Since this is Wednesday I got up extra early to prepare breakfast, as I always do, for my friend and mentor the Dharma Frog. The tea was freshly brewed as Dharma hopped onto my lily pad. We sat down to dine when Dharma asked, "Irwin, did you know that today is National Love a Tree Day" I did, in fact, know this and nodded my head yes. "Good," he replied with a smile. "Since today is a very special day, I thought we spend our time together learning about trees. Tadpole, the frog who plants a tree, plants hope. I know that you and your family plant trees every Earth Day. And I commend you for that. But do you know why it is so important to love and respect trees?" I had an idea but was anxious to learn whatever Dharma had to teach me. We don't need to be tree frogs to love and need trees. Every critter, humans too, rely on trees for so much. Here are a few of the best reasons, according to Dharma (and he's always right) why trees are important to all of us.
The tallest known tree is 379 feet tall (115,52 m). There are a few species of trees that live to be several thousand years old.
1. Trees are restorative for all ages and in almost every setting. Even if trees are only visible through a window, seeing them can lower stress and fatigue. "A study of children with attention deficit disorders found that the effect of a walk through a park is equal to peak dosages of two typical medications for ADHD."
2. trees create a sense of place and serve as public and private landmarks, as well as help to make memories.
3. People are more apt to spend time outdoors for exercise, relaxation, and restoration if there are trees present. "Residents of areas with lots of nearby greenspaces were three times as likely to be physically active and 40 percent less likely to be overweight or obese than residents in less green settings."
4. Some trees offer edible fruits for humans, as well as much of the foliage, nectar, pollen, berries seeds, and nuts many wildlife species need to survive.
5. Trees can block undesirable views as well as create smaller and more intimate outdoor spaces.
6. Shade from trees reduces ultra-violet rays by about 50 percent, and thereby the risk of skin cancer: It takes 20 minutes to get a sunburn standing in direct sunlight; under a tree with 50 percent coverage, 50 minutes; and under full shade, 100 minutes.
7. Trees reduce the incidence of violence and also the fear of it: Public housing residents with nearby trees and natural landscapes reported 25 percent fewer acts of domestic aggression and violence.
8. They provide year-round beauty.
9. Trees save energy in both cold and hot weather by reducing winds and providing shade and shelter: Carefully-placed trees can reduce the need for air conditioning by 30 percent or more. Simply shading an air conditioning unit can increase its efficiency by 10 percent.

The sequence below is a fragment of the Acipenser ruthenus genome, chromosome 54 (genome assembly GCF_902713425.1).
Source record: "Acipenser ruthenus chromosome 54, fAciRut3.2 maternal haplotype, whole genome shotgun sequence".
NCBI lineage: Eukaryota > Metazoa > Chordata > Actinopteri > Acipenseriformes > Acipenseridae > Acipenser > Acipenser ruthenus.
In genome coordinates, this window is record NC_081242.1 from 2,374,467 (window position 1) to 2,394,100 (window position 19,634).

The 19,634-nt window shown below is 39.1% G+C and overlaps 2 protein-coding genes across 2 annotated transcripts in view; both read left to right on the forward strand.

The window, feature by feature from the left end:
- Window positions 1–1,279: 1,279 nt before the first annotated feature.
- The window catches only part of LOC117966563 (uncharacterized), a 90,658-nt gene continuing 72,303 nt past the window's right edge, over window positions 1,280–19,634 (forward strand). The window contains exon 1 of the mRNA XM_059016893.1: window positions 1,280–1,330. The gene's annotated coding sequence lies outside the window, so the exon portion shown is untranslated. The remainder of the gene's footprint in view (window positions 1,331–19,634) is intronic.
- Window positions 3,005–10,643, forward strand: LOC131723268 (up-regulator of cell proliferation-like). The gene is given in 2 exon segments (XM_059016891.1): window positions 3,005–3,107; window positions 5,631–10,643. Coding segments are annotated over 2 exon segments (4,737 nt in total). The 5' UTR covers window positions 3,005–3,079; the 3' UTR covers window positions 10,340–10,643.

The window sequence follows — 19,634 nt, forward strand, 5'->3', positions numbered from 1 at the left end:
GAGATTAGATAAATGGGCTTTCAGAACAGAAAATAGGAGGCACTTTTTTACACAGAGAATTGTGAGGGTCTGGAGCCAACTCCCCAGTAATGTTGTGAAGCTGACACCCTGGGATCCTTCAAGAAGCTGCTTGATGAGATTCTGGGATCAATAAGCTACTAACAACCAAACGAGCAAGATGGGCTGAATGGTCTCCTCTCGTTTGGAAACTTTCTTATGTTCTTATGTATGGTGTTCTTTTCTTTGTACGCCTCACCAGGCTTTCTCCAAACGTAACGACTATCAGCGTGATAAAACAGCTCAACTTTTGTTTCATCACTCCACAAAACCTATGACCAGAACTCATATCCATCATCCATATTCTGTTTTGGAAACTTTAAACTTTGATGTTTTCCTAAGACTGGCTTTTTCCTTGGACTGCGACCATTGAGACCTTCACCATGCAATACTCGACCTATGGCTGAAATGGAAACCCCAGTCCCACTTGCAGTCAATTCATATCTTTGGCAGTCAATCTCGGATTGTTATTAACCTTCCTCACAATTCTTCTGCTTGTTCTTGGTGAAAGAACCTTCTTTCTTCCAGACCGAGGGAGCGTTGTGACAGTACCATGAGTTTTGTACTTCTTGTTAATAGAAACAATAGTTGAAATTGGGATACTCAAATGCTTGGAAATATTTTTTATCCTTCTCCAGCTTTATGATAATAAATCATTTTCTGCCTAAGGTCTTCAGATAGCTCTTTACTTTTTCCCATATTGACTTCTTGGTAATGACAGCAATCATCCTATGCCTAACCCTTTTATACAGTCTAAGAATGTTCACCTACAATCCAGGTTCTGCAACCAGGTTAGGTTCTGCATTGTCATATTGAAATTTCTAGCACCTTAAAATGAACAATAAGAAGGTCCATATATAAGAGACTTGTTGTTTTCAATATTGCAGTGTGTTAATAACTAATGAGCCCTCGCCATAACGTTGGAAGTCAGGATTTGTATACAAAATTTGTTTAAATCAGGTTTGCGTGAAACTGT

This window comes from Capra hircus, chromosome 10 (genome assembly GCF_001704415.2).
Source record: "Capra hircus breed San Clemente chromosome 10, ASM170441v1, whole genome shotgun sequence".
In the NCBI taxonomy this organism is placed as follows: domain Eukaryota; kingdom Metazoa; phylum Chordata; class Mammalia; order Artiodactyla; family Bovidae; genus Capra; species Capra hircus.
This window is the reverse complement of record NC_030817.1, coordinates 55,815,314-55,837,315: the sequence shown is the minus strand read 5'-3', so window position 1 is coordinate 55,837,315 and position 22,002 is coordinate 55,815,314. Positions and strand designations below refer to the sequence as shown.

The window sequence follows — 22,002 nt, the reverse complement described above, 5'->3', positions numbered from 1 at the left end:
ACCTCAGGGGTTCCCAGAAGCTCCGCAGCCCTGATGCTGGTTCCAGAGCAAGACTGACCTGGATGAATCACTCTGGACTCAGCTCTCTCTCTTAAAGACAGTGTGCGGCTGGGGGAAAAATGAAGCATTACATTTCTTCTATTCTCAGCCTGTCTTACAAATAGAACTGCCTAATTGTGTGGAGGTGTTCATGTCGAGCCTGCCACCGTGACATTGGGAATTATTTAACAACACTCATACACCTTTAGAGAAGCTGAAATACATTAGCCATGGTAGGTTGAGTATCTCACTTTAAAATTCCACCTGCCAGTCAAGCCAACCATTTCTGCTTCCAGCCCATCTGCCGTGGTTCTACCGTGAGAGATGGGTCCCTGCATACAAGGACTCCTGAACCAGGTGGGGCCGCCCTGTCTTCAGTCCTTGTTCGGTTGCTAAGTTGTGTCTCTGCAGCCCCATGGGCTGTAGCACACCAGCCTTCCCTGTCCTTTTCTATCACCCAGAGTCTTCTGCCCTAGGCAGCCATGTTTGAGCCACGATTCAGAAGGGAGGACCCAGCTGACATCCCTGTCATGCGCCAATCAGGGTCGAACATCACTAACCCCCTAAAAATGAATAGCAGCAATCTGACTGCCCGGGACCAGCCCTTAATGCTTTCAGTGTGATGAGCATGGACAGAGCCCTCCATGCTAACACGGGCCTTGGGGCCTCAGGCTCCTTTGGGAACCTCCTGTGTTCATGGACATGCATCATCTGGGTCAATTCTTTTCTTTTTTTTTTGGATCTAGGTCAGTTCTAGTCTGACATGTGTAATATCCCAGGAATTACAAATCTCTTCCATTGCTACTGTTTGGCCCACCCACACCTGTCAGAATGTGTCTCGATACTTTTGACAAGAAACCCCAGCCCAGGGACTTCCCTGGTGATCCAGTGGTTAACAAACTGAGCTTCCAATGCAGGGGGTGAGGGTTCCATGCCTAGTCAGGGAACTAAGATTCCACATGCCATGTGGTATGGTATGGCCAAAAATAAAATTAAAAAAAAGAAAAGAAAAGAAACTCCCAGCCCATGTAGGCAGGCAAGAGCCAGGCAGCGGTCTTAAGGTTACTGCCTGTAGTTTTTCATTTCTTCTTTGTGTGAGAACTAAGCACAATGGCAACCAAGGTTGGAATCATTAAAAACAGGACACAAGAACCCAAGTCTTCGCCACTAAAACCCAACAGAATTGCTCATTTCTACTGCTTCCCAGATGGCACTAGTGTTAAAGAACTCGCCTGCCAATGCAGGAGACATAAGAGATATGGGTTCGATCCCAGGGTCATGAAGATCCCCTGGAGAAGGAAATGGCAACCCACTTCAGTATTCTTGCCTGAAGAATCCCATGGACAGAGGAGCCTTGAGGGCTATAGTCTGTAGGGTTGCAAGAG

10. The cost of repaving is reduced as much as 60 percent in areas shaded by trees.
11. Reduce the need for costly and expanded stormwater systems: Urban forests can reduce annual stormwater runoff by up to 7 percent, and a mature tree can store 50-500 gallons of water during large storms.
12. Trees can greatly increase property values: Residential properties with trees and vegetation can increase real estate values by as much as 37 percent.
13. In business districts, trees increase sales, desirability and property and rental value: Shoppers travel further to visit a district with trees, spend more time there once they arrive 45 and spend 9 to 12 percent more for products.
14. Trees absorb carbon dioxide and release oxygen: One acre of forest absorbs six tons of carbon dioxide and releases four tons of oxygen, enough to meet the annual needs of 18 people.
15. Trees reduce noise, air, and water pollution by reducing and filtering noise, air particles and rainwater through their leaves and roots: "Planting “noise buffers” of trees and shrubs can reduce noise by half, and particularly high-frequency noise, which is the most distressing to humans."
16. They filter polluted runoff from parking lots and hard surfaces: Urban forests can reduce annual stormwater runoff by 2–7 percent, thereby safeguarding soil and water quality.
17. Trees help prevent soil erosion on slopes by slowing the rate of runoff and holding soil in place.
18. They provide a home to many species of animals.
And here are a few great quotes you can you can share with friends and family on this National Love a tree Day.
“I never met an arborist I didn’t like or a tree I didn’t want to hug.” ~ Kem Cavenah Schuyler
“I look up to trees; they have their heads in the clouds, but remain footed in the earth.”
~ Richard Sutton
“I like trees for the feeling of comfort they bring.” ~ Todd Faller
“Trees symbolize vitality, growth, strength, endurance, fruitfulness, and even eternal life.”
~ Lyle Minshull
"I may not be a tree frog but the value and beauty of trees do not escape me. Trees give me hope and their branches provide shade and a quiet place for me to think and work."
~ Irwin Quagmire Wart
These quotes aren't from celebrities or anyone famous. They're from common people just like you!
I was thrilled by Dharma's lesson today and I hope it inspired you to spend some time today, and every day, appreciate the wondrousness of trees. The world needs more tree huggers. So, go ahead. Give one a hug. You know you want to. And after giving your favorite tree a hug, snap its picture and post it on your social media using #LoveATreeDay. Please hop back here tomorrow. Until then, I wish you